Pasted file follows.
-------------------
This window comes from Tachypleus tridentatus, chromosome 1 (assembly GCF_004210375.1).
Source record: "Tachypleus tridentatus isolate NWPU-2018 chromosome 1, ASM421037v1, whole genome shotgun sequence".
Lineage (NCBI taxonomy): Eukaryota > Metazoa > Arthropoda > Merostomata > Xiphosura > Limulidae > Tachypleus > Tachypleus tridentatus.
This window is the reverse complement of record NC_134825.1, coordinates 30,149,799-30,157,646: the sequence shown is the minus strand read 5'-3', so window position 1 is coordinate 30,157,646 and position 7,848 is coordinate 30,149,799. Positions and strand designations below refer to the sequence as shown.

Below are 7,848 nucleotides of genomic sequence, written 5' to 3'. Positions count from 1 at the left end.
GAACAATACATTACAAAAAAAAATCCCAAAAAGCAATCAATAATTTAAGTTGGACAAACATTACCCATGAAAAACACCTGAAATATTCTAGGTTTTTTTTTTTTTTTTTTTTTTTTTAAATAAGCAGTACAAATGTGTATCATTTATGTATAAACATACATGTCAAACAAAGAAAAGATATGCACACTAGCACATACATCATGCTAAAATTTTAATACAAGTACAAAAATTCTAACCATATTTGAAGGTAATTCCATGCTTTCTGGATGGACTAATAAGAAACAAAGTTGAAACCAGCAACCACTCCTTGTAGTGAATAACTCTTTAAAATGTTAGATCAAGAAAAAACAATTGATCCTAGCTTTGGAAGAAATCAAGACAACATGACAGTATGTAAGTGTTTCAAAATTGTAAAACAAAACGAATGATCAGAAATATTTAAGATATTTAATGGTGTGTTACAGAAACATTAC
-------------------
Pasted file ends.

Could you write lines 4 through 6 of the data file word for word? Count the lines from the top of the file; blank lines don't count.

This window is the reverse complement of record NC_134825.1, coordinates 30,149,799-30,157,646: the sequence shown is the minus strand read 5'-3', so window position 1 is coordinate 30,157,646 and position 7,848 is coordinate 30,149,799. Positions and strand designations below refer to the sequence as shown.

Below are 7,848 nucleotides of genomic sequence, written 5' to 3'. Positions count from 1 at the left end.
GAACAATACATTACAAAAAAAAATCCCAAAAAGCAATCAATAATTTAAGTTGGACAAACATTACCCATGAAAAACACCTGAAATATTCTAGGTTTTTTTTTTTTTTTTTTTTTTTTTAAATAAGCAGTACAAATGTGTATCATTTATGTATAAACATACATGTCAAACAAAGAAAAGATATGCACACTAGCACATACATCATGCTAAAATTTTAATACAAGTACAAAAATTCTAACCATATTTGAAGGTAATTCCATGCTTTCTGGATGGACTAATAAGAAACAAAGTTGAAACCAGCAACCACTCCTTGTAGTGAATAACTCTTTAAAATGTTAGATCAAGAAAAAACAATTGATCCTAGCTTTGGAAGAAATCAAGACAACATGACAGTATGTAAGTGTTTCAAAATTGTAAAACAAAACGAATGATCAGAAATATTTAAGATATTTAATGGTGTGTTACAGAAACATTAC